To us it was an intuitive decision, but there were clues abound. If you like your charts, notice that from 3:30PM onwards the stock did nothing but go up. All green candles in our self-patented bullish indicator - the 'stepladder pattern'. These were signs of steady and deliberate accumulation activity.

The second trigger for us was the sudden volume surge. By 4PM, interest in the stock did not wane, and in fact it was the complete opposite. We noticed more buyers emerging.

The third trigger was the timing. When an upward surge occurs at the last hour of trading, you can reasonably deduce that there's more of that wherever they came from.

The volatile up-and-down movement for that day mask the traders' true intention: to accumulate a large position in HTPADU's stock. When everybody else catches wind of this, there's no way to go but up. Limit up, to be precise.

We bought into HTPADU at RM1.18 and deliberately rode it to RM1.25; this was in fact our exit point. The stock's limit up point that day was RM1.26. We were not keen to hold the position over the weekend. We have a social life too, you know.

We settled for RM1,400 in profits for 8 minutes' work. That's enough for us to subscribe to The Edge for about seven years. Not a bad deal! (Editor's Note : the article was what gave us conviction to trade this and the other stock which you will soon read about)


 Our next guest needs no introduction...

22 July 2019 (Monday) 

We thought long and hard over the weekend about what lies ahead for HTPADU. It was likely that the stock might continue its ascent - it did close at limit up on Friday (RM1.26) with 8,000 lots queued at 'buy', after all. 

What we were hoping to see was a sluggish start on Monday. A decline, followed by a sudden recovery. We had planned to get in somehow.

Surprise, surprise : HTPADU opened four sen lower at RM1.22. It even fell to RM1.18 for about a minute. However, it came and went too fast. Within two minutes, the stock surged to RM1.32 and we missed the boat.

Even worse - from our perspective - is the stock's erratic movements thereafter, usually a byproduct of it being illiquid and from the influx of speculative capital. This was FOMO in full flow.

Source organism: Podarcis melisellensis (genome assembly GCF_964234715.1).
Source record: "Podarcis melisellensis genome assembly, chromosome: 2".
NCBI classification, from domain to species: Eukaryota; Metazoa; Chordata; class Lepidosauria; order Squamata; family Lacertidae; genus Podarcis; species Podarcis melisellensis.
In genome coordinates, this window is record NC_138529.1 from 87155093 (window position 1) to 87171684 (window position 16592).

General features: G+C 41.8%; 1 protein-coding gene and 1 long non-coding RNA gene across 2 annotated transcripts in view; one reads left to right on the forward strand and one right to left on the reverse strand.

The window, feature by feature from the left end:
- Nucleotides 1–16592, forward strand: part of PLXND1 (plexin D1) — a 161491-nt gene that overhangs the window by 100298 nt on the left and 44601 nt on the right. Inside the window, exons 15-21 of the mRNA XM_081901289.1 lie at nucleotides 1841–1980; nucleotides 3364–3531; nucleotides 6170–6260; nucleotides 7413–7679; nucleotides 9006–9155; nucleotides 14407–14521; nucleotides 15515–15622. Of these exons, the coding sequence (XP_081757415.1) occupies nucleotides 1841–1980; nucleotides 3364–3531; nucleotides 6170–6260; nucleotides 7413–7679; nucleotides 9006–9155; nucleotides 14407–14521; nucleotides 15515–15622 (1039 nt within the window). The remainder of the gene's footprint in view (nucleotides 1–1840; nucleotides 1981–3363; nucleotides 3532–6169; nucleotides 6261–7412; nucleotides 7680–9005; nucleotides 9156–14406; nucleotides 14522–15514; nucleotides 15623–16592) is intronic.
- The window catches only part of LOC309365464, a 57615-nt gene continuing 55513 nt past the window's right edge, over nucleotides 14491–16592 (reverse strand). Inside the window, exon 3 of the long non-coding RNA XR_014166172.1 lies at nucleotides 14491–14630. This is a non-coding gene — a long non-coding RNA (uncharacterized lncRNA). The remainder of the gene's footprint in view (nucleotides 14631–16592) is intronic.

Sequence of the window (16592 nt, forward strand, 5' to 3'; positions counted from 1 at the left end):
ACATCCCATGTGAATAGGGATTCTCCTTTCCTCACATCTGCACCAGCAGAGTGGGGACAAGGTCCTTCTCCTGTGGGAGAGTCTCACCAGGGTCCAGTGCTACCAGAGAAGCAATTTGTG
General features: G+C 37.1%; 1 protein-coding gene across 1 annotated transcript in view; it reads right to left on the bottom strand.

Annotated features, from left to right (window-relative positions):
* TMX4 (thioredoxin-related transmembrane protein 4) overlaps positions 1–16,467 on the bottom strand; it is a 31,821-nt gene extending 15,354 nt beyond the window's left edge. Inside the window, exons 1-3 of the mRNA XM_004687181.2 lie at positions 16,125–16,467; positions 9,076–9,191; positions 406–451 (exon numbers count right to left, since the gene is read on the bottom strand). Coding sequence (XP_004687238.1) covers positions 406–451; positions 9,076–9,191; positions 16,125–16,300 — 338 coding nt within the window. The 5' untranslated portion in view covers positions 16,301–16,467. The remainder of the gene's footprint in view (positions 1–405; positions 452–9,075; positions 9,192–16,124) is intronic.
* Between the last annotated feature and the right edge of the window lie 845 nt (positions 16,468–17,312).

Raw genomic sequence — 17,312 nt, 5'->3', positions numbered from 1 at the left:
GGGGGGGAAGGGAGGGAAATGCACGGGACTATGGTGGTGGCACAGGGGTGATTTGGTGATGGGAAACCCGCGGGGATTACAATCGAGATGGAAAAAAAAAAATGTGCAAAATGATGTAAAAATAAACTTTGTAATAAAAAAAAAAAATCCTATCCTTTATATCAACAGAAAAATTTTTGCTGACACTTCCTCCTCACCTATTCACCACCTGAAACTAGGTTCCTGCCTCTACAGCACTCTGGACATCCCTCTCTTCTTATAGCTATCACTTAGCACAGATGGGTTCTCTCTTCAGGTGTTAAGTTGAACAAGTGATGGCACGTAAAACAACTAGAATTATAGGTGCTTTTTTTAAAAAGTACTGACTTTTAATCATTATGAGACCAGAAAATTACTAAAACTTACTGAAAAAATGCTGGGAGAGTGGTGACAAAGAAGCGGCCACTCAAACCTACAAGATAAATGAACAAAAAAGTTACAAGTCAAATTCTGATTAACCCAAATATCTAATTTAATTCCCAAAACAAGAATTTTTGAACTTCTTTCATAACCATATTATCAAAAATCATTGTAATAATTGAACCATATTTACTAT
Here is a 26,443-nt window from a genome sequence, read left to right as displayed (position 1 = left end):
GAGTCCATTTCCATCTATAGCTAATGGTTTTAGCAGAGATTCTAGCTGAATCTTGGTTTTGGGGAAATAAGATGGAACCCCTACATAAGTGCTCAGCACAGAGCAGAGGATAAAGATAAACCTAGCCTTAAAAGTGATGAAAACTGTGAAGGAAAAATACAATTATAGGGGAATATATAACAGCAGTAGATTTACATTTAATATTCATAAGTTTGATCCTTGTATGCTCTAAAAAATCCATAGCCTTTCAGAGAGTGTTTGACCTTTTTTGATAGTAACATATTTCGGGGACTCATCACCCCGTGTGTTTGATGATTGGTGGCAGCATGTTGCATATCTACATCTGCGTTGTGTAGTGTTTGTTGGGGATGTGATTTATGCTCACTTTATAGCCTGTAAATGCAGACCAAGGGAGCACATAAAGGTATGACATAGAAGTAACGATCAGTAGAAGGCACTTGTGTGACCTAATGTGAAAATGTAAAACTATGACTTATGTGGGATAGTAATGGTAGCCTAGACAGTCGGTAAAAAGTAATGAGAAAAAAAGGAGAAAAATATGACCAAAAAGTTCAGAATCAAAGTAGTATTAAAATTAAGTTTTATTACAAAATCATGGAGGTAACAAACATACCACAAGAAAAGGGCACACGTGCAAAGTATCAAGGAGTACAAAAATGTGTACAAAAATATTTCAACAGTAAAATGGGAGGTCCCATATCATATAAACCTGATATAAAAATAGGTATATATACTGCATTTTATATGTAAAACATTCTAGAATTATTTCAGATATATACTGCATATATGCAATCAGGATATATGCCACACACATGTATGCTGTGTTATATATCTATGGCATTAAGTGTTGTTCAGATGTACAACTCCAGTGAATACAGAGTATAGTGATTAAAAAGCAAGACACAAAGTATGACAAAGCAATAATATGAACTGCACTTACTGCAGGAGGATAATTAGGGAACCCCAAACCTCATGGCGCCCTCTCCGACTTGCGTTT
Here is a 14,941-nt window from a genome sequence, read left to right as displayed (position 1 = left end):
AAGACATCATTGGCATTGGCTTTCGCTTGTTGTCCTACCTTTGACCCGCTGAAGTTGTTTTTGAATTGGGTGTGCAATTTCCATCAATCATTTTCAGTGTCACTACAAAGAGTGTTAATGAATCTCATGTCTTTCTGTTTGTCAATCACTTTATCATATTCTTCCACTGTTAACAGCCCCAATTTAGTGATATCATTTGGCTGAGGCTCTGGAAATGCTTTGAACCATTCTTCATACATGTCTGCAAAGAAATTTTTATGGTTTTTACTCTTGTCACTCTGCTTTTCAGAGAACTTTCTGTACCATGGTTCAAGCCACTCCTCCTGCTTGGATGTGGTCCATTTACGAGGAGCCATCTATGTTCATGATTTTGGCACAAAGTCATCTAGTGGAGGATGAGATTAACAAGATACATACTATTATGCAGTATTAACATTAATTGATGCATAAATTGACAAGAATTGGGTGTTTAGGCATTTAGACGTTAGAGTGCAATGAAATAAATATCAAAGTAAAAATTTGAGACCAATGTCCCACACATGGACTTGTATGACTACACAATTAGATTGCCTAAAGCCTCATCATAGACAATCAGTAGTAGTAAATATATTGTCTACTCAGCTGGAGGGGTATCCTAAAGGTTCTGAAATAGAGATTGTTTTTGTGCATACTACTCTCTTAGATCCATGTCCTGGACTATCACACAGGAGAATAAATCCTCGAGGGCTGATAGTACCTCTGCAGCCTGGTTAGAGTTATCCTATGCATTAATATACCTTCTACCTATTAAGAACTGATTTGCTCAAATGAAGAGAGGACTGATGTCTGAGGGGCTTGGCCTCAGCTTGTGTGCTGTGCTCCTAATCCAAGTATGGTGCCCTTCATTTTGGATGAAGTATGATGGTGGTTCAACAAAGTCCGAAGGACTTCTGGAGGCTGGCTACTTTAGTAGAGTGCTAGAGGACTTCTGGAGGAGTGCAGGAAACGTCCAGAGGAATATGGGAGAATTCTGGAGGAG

From RM1.32, not only did HTPADU fall back to RM1.23, it then skyrocketed to RM1.39 within the hour. The stock closed at RM1.28 on this day; you probably get the idea about how volatile this thing was. 

At this point (in the morning), we did not intend to get back on this rickety boat, so we turned our attention elsewhere. We knew not to trade IRIS, another company that was rumoured to be in the running for this mythical Immigration contract. The stock didn't pass our filter due to its excess liquidity. It just wouldn't move up as much.

But we did cast a lusty gaze towards SCICOM, which seemed to fit the bill for a stock poised for a rally. 

The thinking was as simplistic as it was insightful : if HTPADU is up a lot, why not SCICOM? There was no indication that one company over the other would win the contract; if that was the case, it would have been spelled out in the earlier news reports.

As a matter of fact, both SCICOM and IRIS rallied slightly on the morning of 20 July, at the same time that HTPADU was undergoing all the craziness just described. 

So we did what we do best with stocks, instead of people : we court them without the intention to marry. In other words, we cast SCICOM into our little watchlist and waited for some sort of buying activity to happen.